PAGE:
Sequencing Numbers in Counting Order

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Objective

SWBATl connect number names and written numbers to the quantities they represent. The students will also use the <, >, and = symbols and order two sets of numbers up to 12.

Big Idea

Why is 4 less than 6? Why is 8 more than 5? Why, Why, Why! Today the students will explore the concept of the value of numbers and how to order them by their value.

Warm Up

5 minutes

*Have paper, pencils and clipboards (optional) ready for the students.  I want this to be a quick activity and advanced preparation is crucial.

I have the students sit in a spot where they can see the Smart Board, or where ever you are going to display the quick flash picture.  Today you should display the 5,6, and 9 arrangements.  I am choosing these because 6 is one more than 5 and I want to see if anyone picks up on that (in some way).  The 6 and 9 are similar with the exception that there are three more dots.  Again, I want to see who is making that connection when solving for 9.  The students are making sense of quantities and their relationships in problem situations.  They are bringing two complementary abilities to bear on problems involving quantitative relationships: the ability to decontextualize—to abstract a given situation and represent it symbolically and manipulate the representing symbols as if they have a life of their own (CCSS.Math.Practice.MP2).    The students are making use of the structure of the dots to figure out the sum of them (CCSS.Math.Practice.MP7).

Introducing Sequencing the Numbers From Least to Greatest

15 minutes

Advanced Preparation:  You will need connecting cubes and a set of number cards (see resources below).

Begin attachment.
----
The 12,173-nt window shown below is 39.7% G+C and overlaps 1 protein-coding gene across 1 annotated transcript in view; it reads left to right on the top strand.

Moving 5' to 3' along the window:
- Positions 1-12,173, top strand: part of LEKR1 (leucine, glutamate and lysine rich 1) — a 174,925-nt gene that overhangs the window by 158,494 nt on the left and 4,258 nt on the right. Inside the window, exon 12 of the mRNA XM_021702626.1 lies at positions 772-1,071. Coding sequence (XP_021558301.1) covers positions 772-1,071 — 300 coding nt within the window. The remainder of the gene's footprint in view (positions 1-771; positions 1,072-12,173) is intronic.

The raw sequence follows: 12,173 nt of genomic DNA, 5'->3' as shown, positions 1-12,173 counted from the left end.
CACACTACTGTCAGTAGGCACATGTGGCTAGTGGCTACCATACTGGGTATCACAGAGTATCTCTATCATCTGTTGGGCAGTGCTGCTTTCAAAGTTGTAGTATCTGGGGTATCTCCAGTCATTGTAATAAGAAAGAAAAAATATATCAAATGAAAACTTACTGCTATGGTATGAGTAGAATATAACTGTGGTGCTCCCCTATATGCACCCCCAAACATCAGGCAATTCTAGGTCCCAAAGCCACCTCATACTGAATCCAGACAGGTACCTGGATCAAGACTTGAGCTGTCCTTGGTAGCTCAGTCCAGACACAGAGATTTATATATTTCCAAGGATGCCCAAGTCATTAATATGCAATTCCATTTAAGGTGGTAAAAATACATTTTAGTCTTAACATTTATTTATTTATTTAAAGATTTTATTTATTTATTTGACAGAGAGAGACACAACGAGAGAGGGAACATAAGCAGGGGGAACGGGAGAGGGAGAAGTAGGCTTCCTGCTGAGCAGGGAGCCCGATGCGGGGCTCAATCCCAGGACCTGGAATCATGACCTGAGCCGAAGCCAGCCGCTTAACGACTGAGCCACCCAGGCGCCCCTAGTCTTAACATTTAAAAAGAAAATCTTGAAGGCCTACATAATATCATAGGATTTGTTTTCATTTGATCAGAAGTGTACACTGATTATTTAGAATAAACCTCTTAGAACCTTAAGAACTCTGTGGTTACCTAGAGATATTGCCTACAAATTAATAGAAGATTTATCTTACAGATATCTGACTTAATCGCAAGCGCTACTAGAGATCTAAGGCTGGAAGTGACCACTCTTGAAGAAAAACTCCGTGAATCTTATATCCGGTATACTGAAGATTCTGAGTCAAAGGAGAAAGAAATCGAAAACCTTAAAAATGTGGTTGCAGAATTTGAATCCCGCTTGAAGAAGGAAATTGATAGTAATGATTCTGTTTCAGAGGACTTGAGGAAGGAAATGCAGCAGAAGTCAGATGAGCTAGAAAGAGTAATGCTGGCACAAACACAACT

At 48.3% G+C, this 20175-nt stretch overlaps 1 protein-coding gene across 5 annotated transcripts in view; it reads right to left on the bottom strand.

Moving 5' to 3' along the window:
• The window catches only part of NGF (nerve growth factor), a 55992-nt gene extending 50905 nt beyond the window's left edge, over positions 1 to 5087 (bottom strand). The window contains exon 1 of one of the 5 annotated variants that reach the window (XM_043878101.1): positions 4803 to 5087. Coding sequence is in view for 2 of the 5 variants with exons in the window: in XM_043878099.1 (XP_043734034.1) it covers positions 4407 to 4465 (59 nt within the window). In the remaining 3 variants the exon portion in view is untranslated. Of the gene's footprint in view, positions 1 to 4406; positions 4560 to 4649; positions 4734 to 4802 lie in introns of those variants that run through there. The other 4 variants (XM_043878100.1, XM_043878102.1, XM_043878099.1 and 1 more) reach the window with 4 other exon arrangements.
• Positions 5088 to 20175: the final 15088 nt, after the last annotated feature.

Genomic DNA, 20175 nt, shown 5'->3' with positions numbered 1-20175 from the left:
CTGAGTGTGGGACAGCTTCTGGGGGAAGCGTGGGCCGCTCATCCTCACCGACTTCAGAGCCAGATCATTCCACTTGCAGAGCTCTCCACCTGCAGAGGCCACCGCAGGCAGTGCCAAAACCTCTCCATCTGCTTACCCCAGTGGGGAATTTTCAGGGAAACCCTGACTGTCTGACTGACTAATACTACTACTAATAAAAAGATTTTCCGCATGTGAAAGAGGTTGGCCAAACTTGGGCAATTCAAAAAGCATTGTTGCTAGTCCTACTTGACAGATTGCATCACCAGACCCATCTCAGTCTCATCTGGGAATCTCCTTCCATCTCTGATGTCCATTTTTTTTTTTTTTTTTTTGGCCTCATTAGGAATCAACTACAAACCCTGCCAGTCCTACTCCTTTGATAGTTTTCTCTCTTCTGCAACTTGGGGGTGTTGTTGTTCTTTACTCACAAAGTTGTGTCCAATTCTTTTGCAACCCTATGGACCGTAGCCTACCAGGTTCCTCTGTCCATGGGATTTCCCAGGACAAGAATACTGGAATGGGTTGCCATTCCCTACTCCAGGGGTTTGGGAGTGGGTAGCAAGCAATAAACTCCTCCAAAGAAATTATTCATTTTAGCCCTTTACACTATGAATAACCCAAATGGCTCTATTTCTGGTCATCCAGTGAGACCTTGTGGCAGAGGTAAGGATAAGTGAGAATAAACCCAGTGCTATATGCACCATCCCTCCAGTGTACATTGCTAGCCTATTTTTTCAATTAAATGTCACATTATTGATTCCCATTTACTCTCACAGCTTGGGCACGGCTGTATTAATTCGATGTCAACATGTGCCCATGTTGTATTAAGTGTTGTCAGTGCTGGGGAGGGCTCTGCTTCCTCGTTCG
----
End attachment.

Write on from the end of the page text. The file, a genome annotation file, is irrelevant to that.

Start the lesson by reviewing how we put our towers, from Building Towers, in order.  Then tell them that today we are going to build more towers, but this time we are only going to build 4 at a time.  Have 4 students each pick a card from your number deck.  Have the students identify their number and build a tower for each number.  Once they are all built, ask the students how would they put them in order from the tower with the least cubes to the tower with the greatest cubes?  Have the students share their strategies for how they did it.  I like to take a few examples and am always looking for a variety of ways that the task was solved.  Once they are in order (card and cube tower next to it), let the students know that they should double check their work and then record it on their recording sheet (see resources) The students are being precise in their explanation and rationale CCSS.Math.Practice.MP6.  The students are counting to 10 and are reading and writing the numerals and representing a number of objects with a written numeral. (CCSS.Math.Content.1.NBT.A.1).

Playing the Game

30 minutes

Students team up and play the activity described in the previous section.  As they are playing, I keep informal documentation/observations on students ability to:

*instantly recognize the number on the card

*Their ability to sequence the numbers

*Do students just use cards or do they use the cubes too.

**I keep these notes in a steno notebook.  I number the lesson and then can refer back at the end of the day and use the information to make decisions about who to work with or touch base with.

**If students finish and are ready to move on, have them play the comparison games from the previous lessons.

Wrap Up

15 minutes

The goal here is to introduce the standard notation of greater than >, less than <, and equal to =.

I start off pointing out all of the comparison games we have played.  I use the words greater than and less than in this discussion.  I then talk about that mathematicians don't like to write a lot of words and they use symbols when ever they can.  I then play a quick hand of "Me" (introduced in previous lessons).  Ask who won.  Then write the numbers of the two cards on the board and leave a space between them.  If the numbers were 3 & 5, write:  3 ___ 5 and 5___3 on the board. Then show them how the symbols would be used (3<5 & 5>3).  I will spend a few minutes talking about these symbols and how they are used.  I like to turn them into fish and show that the fish always eats the bigger number.  The students are comparing two one digit numbers with the use of comparison symbols (CCSS.Math.Content.1.NBT.B.3.

I recommend that you play one or two more rounds with different numbers.  Then move to two cards that are the same and introduce the equal sign symbol.

**The use and function of these symbols is introductory at this point.  I do not expect all students to master this at this time.  The understanding and use of these notations will develop over time through experience and discussion.